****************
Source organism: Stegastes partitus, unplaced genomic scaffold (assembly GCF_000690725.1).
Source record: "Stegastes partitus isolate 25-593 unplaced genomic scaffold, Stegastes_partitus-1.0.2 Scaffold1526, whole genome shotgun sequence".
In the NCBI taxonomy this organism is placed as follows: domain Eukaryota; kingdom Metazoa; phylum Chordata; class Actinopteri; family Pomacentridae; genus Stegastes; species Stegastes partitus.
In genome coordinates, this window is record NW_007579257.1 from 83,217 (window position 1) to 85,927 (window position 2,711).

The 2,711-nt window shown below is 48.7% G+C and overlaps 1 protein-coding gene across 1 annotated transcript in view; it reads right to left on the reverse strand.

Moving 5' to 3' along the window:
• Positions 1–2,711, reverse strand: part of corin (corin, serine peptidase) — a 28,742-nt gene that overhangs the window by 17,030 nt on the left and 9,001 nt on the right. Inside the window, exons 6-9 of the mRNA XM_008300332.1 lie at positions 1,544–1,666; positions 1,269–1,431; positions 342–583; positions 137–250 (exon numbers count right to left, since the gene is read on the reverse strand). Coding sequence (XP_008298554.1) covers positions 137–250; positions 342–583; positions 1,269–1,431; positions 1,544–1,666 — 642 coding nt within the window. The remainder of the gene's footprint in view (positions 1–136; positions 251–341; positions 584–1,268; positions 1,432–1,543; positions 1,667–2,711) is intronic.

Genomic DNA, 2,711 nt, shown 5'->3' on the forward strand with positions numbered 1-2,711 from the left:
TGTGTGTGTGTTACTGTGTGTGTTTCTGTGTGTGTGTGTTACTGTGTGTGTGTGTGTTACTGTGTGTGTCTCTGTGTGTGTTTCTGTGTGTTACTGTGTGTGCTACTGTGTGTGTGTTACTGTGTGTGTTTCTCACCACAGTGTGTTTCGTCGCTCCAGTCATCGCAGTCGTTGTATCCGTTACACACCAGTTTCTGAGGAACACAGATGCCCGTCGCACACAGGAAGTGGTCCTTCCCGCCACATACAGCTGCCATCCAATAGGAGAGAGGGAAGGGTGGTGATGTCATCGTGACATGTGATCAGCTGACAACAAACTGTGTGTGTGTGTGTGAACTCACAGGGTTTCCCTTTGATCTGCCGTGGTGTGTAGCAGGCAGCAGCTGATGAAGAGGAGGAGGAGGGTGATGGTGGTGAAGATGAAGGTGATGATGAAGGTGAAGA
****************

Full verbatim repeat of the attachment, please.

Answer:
Source organism: Stegastes partitus, unplaced genomic scaffold (assembly GCF_000690725.1).
Source record: "Stegastes partitus isolate 25-593 unplaced genomic scaffold, Stegastes_partitus-1.0.2 Scaffold1526, whole genome shotgun sequence".
In the NCBI taxonomy this organism is placed as follows: domain Eukaryota; kingdom Metazoa; phylum Chordata; class Actinopteri; family Pomacentridae; genus Stegastes; species Stegastes partitus.
In genome coordinates, this window is record NW_007579257.1 from 83,217 (window position 1) to 85,927 (window position 2,711).

The 2,711-nt window shown below is 48.7% G+C and overlaps 1 protein-coding gene across 1 annotated transcript in view; it reads right to left on the reverse strand.

Moving 5' to 3' along the window:
• Positions 1–2,711, reverse strand: part of corin (corin, serine peptidase) — a 28,742-nt gene that overhangs the window by 17,030 nt on the left and 9,001 nt on the right. Inside the window, exons 6-9 of the mRNA XM_008300332.1 lie at positions 1,544–1,666; positions 1,269–1,431; positions 342–583; positions 137–250 (exon numbers count right to left, since the gene is read on the reverse strand). Coding sequence (XP_008298554.1) covers positions 137–250; positions 342–583; positions 1,269–1,431; positions 1,544–1,666 — 642 coding nt within the window. The remainder of the gene's footprint in view (positions 1–136; positions 251–341; positions 584–1,268; positions 1,432–1,543; positions 1,667–2,711) is intronic.

Genomic DNA, 2,711 nt, shown 5'->3' on the forward strand with positions numbered 1-2,711 from the left:
TGTGTGTGTGTTACTGTGTGTGTTTCTGTGTGTGTGTGTTACTGTGTGTGTGTGTGTTACTGTGTGTGTCTCTGTGTGTGTTTCTGTGTGTTACTGTGTGTGCTACTGTGTGTGTGTTACTGTGTGTGTTTCTCACCACAGTGTGTTTCGTCGCTCCAGTCATCGCAGTCGTTGTATCCGTTACACACCAGTTTCTGAGGAACACAGATGCCCGTCGCACACAGGAAGTGGTCCTTCCCGCCACATACAGCTGCCATCCAATAGGAGAGAGGGAAGGGTGGTGATGTCATCGTGACATGTGATCAGCTGACAACAAACTGTGTGTGTGTGTGTGAACTCACAGGGTTTCCCTTTGATCTGCCGTGGTGTGTAGCAGGCAGCAGCTGATGAAGAGGAGGAGGAGGGTGATGGTGGTGAAGATGAAGGTGATGATGAAGGTGAAGA